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Directed Search, Unemployment and Public Policy

  • Benoit Julien
  • John Kennes
  • Ian King
  • Sephorah Mangin

We examine the effects of public policy parameters in a simple directed search model of the labour market, and contrast them with those in standard random matching models with Nash bargaining. Both finite and limit versions of the directed search model are considered, and the value of the limit model as an approximation of the finite one is assessed. As with the random matching model, job creation is the key channel through with the policy parameters effect the equilibrium of the directed search model. Both comparative static effects of the policy parameters and optimal configurations are identified.

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Paper provided by The University of Melbourne in its series Department of Economics - Working Papers Series with number 1049.

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Length: 39 pages
Date of creation: 2008
Date of revision:
Handle: RePEc:mlb:wpaper:1049
Contact details of provider: Postal: Department of Economics, The University of Melbourne, 4th Floor, FBE Building, Level 4, 111 Barry Street. Victoria, 3010, Australia
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Web page: http://www.economics.unimelb.edu.au
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  1. James Albrecht & Pieter A. Gautier & Susan Vroman, 2006. "Equilibrium Directed Search with Multiple Applications," Review of Economic Studies, Oxford University Press, vol. 73(4), pages 869-891.
  2. Lehmann E. & Van Der Linden B., 2004. "On the Optimality of Search Matching Equilibrium when workers are risk adverse," Working Papers ERMES 0406, ERMES, University Paris 2.
  3. Hungerbühler, Mathias & Lehmann, Etienne & Parmentier, Alexis & Van der Linden, Bruno, 2005. "Optimal Redistributive Taxation in a Search Equilibrium Model," IZA Discussion Papers 1460, Institute for the Study of Labor (IZA).
  4. Hosios, Arthur J, 1990. "On the Efficiency of Matching and Related Models of Search and Unemployment," Review of Economic Studies, Wiley Blackwell, vol. 57(2), pages 279-98, April.
  5. Benoit Julien & John Kennes & Ian King, 2001. "Residual Wage Disparity and Coordination Unemployment," CAM Working Papers 2004-20, University of Copenhagen. Department of Economics. Centre for Applied Microeconometrics, revised Nov 2004.
  6. Kenneth Burdett & Shouyong Shi & Randall Wright, 2001. "Pricing and Matching with Frictions," Journal of Political Economy, University of Chicago Press, vol. 109(5), pages 1060-1085, October.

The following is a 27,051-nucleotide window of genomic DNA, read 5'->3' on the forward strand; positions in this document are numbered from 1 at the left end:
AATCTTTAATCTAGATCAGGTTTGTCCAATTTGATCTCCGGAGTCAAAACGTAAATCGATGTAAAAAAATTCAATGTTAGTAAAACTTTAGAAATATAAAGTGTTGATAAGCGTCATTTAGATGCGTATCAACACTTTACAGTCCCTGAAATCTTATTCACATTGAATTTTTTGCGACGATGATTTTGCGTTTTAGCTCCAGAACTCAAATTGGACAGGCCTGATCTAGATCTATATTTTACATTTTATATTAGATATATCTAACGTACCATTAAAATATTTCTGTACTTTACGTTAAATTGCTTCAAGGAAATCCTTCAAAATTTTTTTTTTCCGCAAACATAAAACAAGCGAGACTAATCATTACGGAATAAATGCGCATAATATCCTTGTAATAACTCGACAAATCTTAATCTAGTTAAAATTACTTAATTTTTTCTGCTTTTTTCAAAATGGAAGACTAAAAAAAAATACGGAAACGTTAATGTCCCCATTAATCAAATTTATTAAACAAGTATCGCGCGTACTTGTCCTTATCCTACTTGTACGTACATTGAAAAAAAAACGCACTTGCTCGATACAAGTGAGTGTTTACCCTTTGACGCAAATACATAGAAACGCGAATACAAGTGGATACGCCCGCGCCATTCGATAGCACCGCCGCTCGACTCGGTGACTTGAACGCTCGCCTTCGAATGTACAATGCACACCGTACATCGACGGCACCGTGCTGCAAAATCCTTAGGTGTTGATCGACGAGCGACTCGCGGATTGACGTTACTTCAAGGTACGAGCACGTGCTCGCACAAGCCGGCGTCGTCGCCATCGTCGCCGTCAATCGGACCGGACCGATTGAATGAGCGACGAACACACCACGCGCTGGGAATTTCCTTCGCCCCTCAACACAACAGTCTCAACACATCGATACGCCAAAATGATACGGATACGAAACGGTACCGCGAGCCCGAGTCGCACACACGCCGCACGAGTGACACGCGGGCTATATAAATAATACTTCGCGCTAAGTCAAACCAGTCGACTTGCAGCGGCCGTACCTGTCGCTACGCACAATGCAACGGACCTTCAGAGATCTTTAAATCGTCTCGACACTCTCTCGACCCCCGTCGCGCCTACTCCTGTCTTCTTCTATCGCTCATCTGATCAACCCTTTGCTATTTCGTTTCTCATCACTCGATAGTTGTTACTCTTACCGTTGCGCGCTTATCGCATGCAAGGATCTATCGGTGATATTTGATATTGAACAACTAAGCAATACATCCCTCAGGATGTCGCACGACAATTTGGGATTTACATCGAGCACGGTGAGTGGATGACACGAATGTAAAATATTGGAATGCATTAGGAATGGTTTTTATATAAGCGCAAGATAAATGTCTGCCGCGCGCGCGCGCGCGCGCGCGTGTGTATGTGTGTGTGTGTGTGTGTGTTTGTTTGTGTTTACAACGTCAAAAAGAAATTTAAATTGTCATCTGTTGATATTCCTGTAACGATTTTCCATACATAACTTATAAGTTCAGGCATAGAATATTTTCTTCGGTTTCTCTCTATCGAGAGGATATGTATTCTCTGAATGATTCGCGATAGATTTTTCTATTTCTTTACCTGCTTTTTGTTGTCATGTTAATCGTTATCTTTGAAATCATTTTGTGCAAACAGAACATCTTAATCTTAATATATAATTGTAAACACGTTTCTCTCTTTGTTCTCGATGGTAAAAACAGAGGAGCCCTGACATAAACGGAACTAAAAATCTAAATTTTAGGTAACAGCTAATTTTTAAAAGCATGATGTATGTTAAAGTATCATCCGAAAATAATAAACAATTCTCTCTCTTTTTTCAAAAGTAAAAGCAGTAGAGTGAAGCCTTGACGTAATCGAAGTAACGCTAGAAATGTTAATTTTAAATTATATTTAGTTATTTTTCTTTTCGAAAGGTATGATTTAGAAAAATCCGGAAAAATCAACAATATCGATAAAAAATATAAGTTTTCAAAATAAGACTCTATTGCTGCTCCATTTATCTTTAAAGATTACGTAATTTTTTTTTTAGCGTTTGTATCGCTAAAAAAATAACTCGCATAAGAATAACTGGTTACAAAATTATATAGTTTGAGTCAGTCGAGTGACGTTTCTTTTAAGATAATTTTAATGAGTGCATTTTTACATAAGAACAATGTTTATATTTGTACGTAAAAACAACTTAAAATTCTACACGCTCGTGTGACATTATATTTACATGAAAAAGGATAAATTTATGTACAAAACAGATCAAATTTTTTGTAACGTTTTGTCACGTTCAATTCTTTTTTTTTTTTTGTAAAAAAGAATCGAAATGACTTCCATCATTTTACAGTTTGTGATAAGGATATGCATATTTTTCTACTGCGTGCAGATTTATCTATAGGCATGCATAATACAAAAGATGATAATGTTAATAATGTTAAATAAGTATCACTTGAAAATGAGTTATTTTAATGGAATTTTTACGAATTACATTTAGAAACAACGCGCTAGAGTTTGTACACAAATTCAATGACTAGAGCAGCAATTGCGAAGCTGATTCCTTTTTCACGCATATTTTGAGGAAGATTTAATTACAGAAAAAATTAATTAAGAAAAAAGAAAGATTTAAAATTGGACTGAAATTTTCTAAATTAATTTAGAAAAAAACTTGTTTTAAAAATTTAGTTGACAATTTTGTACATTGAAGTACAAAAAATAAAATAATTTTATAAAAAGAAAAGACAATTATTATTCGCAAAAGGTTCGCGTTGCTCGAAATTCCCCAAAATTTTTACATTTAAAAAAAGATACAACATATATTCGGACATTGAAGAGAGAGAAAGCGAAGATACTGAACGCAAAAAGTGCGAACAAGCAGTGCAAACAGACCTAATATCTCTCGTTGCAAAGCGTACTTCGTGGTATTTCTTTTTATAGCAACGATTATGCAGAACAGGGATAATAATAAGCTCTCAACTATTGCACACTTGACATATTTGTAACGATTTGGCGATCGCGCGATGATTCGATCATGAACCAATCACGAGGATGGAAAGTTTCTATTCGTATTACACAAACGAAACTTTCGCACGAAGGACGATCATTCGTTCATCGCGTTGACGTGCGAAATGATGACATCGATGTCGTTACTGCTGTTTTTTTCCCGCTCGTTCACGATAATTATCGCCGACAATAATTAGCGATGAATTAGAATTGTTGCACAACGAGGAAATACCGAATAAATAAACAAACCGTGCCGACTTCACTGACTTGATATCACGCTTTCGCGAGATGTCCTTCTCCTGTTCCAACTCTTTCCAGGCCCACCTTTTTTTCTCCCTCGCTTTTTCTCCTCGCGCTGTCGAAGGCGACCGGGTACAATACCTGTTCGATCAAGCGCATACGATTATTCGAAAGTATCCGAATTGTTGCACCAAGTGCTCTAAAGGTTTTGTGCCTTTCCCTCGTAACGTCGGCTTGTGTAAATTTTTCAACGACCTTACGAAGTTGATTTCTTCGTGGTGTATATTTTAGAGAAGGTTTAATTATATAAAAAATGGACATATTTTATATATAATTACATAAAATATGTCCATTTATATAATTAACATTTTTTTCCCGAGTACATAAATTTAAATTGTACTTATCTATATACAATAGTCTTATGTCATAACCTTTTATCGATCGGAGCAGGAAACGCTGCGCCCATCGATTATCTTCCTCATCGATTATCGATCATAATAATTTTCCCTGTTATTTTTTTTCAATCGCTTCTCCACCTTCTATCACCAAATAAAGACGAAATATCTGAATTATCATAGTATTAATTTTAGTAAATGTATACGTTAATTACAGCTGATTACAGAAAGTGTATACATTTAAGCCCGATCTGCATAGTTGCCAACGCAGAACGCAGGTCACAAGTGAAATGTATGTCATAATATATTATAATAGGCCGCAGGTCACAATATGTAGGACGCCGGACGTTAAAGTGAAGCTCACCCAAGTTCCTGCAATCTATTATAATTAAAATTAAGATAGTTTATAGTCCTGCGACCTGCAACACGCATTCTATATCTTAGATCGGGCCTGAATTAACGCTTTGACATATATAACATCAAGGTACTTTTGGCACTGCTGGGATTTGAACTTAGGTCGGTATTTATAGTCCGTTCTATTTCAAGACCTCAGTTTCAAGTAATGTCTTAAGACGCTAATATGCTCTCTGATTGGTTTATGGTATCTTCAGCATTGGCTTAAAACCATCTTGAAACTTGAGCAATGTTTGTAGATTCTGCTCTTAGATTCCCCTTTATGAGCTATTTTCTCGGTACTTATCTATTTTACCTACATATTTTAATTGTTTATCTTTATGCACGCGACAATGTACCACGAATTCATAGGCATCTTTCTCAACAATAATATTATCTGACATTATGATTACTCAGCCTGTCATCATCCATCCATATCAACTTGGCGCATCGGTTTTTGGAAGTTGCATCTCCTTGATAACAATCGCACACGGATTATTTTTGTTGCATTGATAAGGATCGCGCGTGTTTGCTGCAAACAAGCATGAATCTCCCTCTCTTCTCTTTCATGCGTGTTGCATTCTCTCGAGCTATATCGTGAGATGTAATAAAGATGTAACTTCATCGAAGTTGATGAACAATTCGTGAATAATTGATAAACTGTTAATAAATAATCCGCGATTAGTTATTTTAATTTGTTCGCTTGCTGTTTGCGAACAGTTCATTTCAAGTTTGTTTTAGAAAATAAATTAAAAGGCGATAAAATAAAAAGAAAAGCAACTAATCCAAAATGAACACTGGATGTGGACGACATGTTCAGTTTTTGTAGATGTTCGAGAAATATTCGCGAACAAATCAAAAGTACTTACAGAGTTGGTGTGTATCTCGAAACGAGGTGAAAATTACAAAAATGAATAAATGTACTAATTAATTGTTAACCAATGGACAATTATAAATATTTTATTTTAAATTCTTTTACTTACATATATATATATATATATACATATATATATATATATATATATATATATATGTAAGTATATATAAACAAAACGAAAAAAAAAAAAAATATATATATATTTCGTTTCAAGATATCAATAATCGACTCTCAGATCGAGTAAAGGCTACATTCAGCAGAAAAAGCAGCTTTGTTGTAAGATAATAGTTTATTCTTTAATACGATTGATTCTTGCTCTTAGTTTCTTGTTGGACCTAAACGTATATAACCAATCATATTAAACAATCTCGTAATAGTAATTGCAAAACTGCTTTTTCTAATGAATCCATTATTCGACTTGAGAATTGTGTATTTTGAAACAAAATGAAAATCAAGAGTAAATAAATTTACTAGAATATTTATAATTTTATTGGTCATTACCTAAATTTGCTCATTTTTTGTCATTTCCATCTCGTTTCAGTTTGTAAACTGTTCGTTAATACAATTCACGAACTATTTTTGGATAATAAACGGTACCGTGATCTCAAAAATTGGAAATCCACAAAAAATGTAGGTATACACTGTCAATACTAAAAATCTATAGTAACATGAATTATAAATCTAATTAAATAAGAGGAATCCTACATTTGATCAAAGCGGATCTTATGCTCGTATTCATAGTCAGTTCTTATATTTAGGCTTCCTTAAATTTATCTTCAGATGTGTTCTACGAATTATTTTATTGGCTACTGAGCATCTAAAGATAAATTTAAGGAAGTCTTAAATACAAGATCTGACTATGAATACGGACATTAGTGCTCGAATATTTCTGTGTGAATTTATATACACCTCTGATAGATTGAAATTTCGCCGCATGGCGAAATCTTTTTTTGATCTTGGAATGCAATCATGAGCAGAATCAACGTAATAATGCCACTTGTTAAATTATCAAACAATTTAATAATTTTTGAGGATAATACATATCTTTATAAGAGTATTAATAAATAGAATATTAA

7. Julien, Benoit & Kennes, John & King, Ian, 2006. "The Mortensen rule and efficient coordination unemployment," Economics Letters, Elsevier, vol. 90(2), pages 149-155, February.
  8. Montgomery, James D, 1991. "Equilibrium Wage Dispersion and Interindustry Wage Differentials," The Quarterly Journal of Economics, MIT Press, vol. 106(1), pages 163-79, February.
  9. Julien, B. & Kennes, J. & King, I., 1998. "Bidding for Labour," Discussion Papers dp98-03, Department of Economics, Simon Fraser University.
  10. Pissarides, Christopher A, 1985. "Taxes, Subsidies, and Equilibrium Unemployment," Review of Economic Studies, Wiley Blackwell, vol. 52(1), pages 121-33, January.
  11. Mirrlees, James A, 1971. "An Exploration in the Theory of Optimum Income Taxation," Review of Economic Studies, Wiley Blackwell, vol. 38(114), pages 175-208, April.
  12. Benoît Julien & John Kennes & Ian King, 2005. "Ex post bidding and efficient coordination unemployment," Canadian Journal of Economics, Canadian Economics Association, vol. 38(1), pages 174-193, February.
  13. Ian King, 2003. "A directed tour of search-theoretic explanations for unemployment," New Zealand Economic Papers, Taylor & Francis Journals, vol. 37(2), pages 245-267.
  14. Boone, Jan & Bovenberg, A Lans, 2001. "Optimal Labour Taxation and Search," CEPR Discussion Papers 3002, C.E.P.R. Discussion Papers.
  15. McAfee, R Preston, 1993. "Mechanism Design by Competing Sellers," Econometrica, Econometric Society, vol. 61(6), pages 1281-1312, November.
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